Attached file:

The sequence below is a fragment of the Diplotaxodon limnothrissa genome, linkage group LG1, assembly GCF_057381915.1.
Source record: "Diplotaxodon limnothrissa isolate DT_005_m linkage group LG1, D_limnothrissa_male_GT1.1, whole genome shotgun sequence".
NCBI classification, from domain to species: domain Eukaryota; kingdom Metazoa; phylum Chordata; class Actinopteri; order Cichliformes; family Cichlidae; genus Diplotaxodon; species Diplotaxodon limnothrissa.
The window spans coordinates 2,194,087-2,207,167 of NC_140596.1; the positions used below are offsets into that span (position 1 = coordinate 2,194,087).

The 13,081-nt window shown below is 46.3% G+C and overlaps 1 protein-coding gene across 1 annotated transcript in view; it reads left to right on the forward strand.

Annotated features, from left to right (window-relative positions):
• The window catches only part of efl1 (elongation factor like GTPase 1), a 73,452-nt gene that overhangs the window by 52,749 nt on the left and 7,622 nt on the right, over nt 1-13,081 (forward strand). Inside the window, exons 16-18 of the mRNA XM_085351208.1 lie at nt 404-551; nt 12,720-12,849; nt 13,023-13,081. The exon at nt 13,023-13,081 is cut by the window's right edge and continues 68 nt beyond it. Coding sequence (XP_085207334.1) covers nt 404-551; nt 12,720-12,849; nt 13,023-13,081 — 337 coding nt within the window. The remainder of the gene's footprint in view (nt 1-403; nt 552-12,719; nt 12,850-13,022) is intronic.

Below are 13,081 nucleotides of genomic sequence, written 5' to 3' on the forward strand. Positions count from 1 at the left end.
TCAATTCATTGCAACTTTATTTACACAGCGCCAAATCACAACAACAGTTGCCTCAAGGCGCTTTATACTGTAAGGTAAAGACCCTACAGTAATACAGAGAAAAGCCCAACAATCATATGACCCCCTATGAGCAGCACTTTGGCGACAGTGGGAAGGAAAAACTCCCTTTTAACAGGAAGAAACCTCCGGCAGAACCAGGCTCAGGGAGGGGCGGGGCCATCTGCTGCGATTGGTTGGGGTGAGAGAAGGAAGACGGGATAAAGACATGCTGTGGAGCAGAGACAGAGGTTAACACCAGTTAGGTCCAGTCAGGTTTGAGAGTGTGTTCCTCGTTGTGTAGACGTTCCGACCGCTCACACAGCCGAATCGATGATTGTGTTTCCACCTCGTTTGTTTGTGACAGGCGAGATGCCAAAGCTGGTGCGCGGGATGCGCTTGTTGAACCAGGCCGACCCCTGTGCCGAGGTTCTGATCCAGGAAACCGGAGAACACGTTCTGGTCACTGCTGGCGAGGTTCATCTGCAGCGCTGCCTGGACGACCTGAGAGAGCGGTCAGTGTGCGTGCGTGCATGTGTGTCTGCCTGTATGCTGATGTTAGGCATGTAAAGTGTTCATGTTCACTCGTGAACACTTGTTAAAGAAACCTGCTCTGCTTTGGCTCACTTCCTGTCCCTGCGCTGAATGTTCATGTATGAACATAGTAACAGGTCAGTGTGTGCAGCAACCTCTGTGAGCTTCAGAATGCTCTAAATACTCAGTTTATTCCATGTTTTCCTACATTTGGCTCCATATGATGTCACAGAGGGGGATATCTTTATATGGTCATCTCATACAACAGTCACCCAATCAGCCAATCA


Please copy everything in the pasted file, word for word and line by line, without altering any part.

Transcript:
The sequence below is a fragment of the Diplotaxodon limnothrissa genome, linkage group LG1, assembly GCF_057381915.1.
Source record: "Diplotaxodon limnothrissa isolate DT_005_m linkage group LG1, D_limnothrissa_male_GT1.1, whole genome shotgun sequence".
NCBI classification, from domain to species: domain Eukaryota; kingdom Metazoa; phylum Chordata; class Actinopteri; order Cichliformes; family Cichlidae; genus Diplotaxodon; species Diplotaxodon limnothrissa.
The window spans coordinates 2,194,087-2,207,167 of NC_140596.1; the positions used below are offsets into that span (position 1 = coordinate 2,194,087).

The 13,081-nt window shown below is 46.3% G+C and overlaps 1 protein-coding gene across 1 annotated transcript in view; it reads left to right on the forward strand.

Annotated features, from left to right (window-relative positions):
• The window catches only part of efl1 (elongation factor like GTPase 1), a 73,452-nt gene that overhangs the window by 52,749 nt on the left and 7,622 nt on the right, over nt 1-13,081 (forward strand). Inside the window, exons 16-18 of the mRNA XM_085351208.1 lie at nt 404-551; nt 12,720-12,849; nt 13,023-13,081. The exon at nt 13,023-13,081 is cut by the window's right edge and continues 68 nt beyond it. Coding sequence (XP_085207334.1) covers nt 404-551; nt 12,720-12,849; nt 13,023-13,081 — 337 coding nt within the window. The remainder of the gene's footprint in view (nt 1-403; nt 552-12,719; nt 12,850-13,022) is intronic.

Below are 13,081 nucleotides of genomic sequence, written 5' to 3' on the forward strand. Positions count from 1 at the left end.
TCAATTCATTGCAACTTTATTTACACAGCGCCAAATCACAACAACAGTTGCCTCAAGGCGCTTTATACTGTAAGGTAAAGACCCTACAGTAATACAGAGAAAAGCCCAACAATCATATGACCCCCTATGAGCAGCACTTTGGCGACAGTGGGAAGGAAAAACTCCCTTTTAACAGGAAGAAACCTCCGGCAGAACCAGGCTCAGGGAGGGGCGGGGCCATCTGCTGCGATTGGTTGGGGTGAGAGAAGGAAGACGGGATAAAGACATGCTGTGGAGCAGAGACAGAGGTTAACACCAGTTAGGTCCAGTCAGGTTTGAGAGTGTGTTCCTCGTTGTGTAGACGTTCCGACCGCTCACACAGCCGAATCGATGATTGTGTTTCCACCTCGTTTGTTTGTGACAGGCGAGATGCCAAAGCTGGTGCGCGGGATGCGCTTGTTGAACCAGGCCGACCCCTGTGCCGAGGTTCTGATCCAGGAAACCGGAGAACACGTTCTGGTCACTGCTGGCGAGGTTCATCTGCAGCGCTGCCTGGACGACCTGAGAGAGCGGTCAGTGTGCGTGCGTGCATGTGTGTCTGCCTGTATGCTGATGTTAGGCATGTAAAGTGTTCATGTTCACTCGTGAACACTTGTTAAAGAAACCTGCTCTGCTTTGGCTCACTTCCTGTCCCTGCGCTGAATGTTCATGTATGAACATAGTAACAGGTCAGTGTGTGCAGCAACCTCTGTGAGCTTCAGAATGCTCTAAATACTCAGTTTATTCCATGTTTTCCTACATTTGGCTCCATATGATGTCACAGAGGGGGATATCTTTATATGGTCATCTCATACAACAGTCACCCAATCAGCCAATCA